Share this story Share on Facebook icon Share on Twitter icon Share on Pinterest icon Share on Google Plus icon Share on Linked In icon Share via Email icon

Forces War Records transcribes over 100,000 Palestine service records


Forces War Records has now transcribed over 100,000 records to those individuals who were awarded the ‘Palestine 1945-48’ clasp to the General Service Medal. 

The General Service Medal was a campaign medal awarded to men and women of both the British Army and the Royal Air Force (the Royal Navy had their own equivalent medal). This decoration was instituted in 1918 to recognise service within a range of military operations where the service merited an award, but the campaign itself was not significant enough to merit the creation of an independent medal.


The particular campaign or service which earned this award was indicated by a small bar worn on the ribbon of the medal, which would bear the name of operation moulded onto this clasp. This new transcribed collection records the award of the ‘Palestine 1945-48’ clasp (under Army Order 146 of 1947) to those who served in Palestine during the Jewish insurrection against British rule in the mandate between 1945 and 1948.

What information do the records contain?

The criteria for the award of the ‘Palestine 1945-48’ clasp was a minimum of 1 day of service in the territory between 27thSeptember 1945 (the date a "state of emergency" was declared) and 30thJune 1948 (when the last British troops departed).

This collection is transcribed from the medal rolls housed at the National Archives, labelled WO 100 which recorded the men who were eligible for this clasp. Occasionally a man who had already received a clasp from a previous campaign (e.g. Palestine 1936-39) or a concurrent one (e.g. South-East Asia 1945-46) is also noted.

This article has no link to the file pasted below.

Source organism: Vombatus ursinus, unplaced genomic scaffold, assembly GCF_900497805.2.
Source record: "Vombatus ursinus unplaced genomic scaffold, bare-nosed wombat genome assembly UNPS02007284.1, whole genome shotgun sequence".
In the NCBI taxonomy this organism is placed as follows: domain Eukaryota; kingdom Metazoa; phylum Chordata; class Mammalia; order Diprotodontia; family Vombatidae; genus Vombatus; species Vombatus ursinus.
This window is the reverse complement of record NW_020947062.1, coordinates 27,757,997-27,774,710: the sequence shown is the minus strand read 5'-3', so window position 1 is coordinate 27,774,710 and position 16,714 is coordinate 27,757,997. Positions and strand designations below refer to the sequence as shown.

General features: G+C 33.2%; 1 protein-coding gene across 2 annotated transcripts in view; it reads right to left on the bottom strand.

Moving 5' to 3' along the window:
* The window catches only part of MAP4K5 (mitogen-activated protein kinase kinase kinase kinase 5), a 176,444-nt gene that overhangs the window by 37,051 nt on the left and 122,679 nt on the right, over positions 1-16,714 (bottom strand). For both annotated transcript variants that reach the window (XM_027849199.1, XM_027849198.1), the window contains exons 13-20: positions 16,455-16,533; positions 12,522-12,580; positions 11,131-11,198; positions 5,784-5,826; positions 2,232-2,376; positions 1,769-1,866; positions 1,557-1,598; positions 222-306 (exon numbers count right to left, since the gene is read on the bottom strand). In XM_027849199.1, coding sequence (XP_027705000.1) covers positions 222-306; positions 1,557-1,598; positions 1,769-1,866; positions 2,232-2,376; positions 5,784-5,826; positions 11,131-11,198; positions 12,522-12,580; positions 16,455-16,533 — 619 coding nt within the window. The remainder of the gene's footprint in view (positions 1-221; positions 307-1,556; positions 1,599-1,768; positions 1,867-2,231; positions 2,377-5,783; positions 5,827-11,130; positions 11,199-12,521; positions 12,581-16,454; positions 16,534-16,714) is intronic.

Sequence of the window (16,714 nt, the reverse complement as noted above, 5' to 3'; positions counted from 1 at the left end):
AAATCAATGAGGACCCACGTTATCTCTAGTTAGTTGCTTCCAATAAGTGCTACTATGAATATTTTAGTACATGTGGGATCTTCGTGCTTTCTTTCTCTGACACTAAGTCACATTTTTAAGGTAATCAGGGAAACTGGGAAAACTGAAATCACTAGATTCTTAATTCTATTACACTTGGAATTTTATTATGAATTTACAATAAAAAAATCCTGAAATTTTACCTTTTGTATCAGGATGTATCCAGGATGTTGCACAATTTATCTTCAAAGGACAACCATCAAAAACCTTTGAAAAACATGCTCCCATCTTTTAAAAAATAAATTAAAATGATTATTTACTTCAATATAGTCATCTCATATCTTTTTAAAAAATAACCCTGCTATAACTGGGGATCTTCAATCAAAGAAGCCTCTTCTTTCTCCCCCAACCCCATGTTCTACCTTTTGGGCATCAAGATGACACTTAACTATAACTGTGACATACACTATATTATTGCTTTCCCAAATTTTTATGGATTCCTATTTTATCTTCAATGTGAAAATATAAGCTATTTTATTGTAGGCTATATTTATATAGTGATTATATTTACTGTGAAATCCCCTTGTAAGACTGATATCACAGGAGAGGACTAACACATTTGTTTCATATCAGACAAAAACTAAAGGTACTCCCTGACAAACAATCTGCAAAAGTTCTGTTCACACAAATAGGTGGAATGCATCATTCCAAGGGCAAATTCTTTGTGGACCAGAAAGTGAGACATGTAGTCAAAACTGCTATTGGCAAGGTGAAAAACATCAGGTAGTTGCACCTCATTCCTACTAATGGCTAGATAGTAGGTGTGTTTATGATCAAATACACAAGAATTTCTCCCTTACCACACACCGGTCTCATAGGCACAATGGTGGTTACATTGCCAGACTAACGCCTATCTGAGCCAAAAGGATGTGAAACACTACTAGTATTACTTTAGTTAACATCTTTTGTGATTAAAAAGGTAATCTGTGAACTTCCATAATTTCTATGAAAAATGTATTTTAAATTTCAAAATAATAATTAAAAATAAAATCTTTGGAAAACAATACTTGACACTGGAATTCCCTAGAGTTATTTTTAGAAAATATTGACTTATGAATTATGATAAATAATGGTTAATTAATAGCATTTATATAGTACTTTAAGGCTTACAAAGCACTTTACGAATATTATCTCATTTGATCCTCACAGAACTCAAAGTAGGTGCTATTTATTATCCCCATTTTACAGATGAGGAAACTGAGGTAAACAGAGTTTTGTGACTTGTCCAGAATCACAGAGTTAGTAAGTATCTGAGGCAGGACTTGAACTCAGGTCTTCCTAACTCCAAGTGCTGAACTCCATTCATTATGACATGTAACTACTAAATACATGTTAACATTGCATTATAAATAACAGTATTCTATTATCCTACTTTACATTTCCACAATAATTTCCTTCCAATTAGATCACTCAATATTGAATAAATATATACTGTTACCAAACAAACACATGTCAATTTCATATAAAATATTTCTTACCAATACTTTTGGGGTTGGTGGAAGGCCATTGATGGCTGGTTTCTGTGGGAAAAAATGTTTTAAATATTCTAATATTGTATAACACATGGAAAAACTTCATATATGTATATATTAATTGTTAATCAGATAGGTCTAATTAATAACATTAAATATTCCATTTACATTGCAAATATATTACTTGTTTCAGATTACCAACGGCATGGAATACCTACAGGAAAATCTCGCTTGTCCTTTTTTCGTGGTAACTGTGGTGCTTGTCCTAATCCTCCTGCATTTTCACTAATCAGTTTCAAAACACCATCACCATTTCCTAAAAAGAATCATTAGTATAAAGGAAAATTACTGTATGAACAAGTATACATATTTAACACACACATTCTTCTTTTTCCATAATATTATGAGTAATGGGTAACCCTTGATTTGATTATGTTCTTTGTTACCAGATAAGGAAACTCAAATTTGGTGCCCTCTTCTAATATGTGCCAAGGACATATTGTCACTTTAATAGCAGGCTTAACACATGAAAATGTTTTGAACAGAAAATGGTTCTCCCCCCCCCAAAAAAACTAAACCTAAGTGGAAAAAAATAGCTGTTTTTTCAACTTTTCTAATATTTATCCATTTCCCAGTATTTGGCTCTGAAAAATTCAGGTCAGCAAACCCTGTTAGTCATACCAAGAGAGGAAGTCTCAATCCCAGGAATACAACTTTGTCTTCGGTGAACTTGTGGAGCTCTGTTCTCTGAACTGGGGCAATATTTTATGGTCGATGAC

Details within the collection include not only the unit with which the person served on the operation where they earned the medal, but also who they were with when the medal was conferred. Some records have even more detail, with the exact dates the men entered and left the award area, and the places they were stationed recorded – so you can start to build up an idea of their service history.

Records in this collection are likely to include the following:

•                Surname

•                First name or Initials

•                Service Number

•                Gallantry Awards

•                Regiment or Corps

•                Battalion, Company or other sub-Unit

•                Previousunit served with

•                Duty Location

•                Previous clasps awarded

•                Date of the award

•                The army order under which the medal was awarded.

Due to the way in which Forces War Records details are collated, some records will contain more information than that listed above.

This August Bank Holiday, Forces War Records is offering half price membership off monthly and yearly packages. – less than £25.00 for the year, or less than £5.00 for a month* (use codeAUG2018) and register here.

Back to "Useful genealogy websites" Category

23/08/2018 Share this story   Share on Facebook icon Share on Twitter icon Share on Pinterest icon Share on Google Plus icon Share on Linked In icon Share via Email icon

Recent Updates

Charles Booth Poverty Maps of London added to TheGenealogist's Map Explorer

TheGenealogist’s Map Explorer now includes a feature that allows users to access Charles Booth's ...

3 key resources for today's genealogist; what to look for & where to find them

Are you just starting your family history, or wishing to brush up on your online research know-how? Our 3 key ...

How to create a family tree chart

Find out which family tree chart is best for you, whatever stage you’re at with your family history research, ...

Making a Mayflower 400 pilgrimage

Four centuries ago the Mayflower Pilgrims set sail for the New World. Discover must-see places to include ...

Other Articles

Which family tree chart should I use?

Confused about the many different genealogy charts that are available? Here's our expert help! ...

Boris Johnson is related to ten US presidents

New research by Gary Boyd Roberts of American Ancestors explores the family tree of UK prime minister Boris ...

FamilySearch users can now correct name indexing errors

FamilySearch have today (31 July) announced a new facility that allows users to make name corrections to its ...

DNA classes at RootsTech London: guest blog

If you are joining us in London for RootsTech this October, now is the time to start organising your ...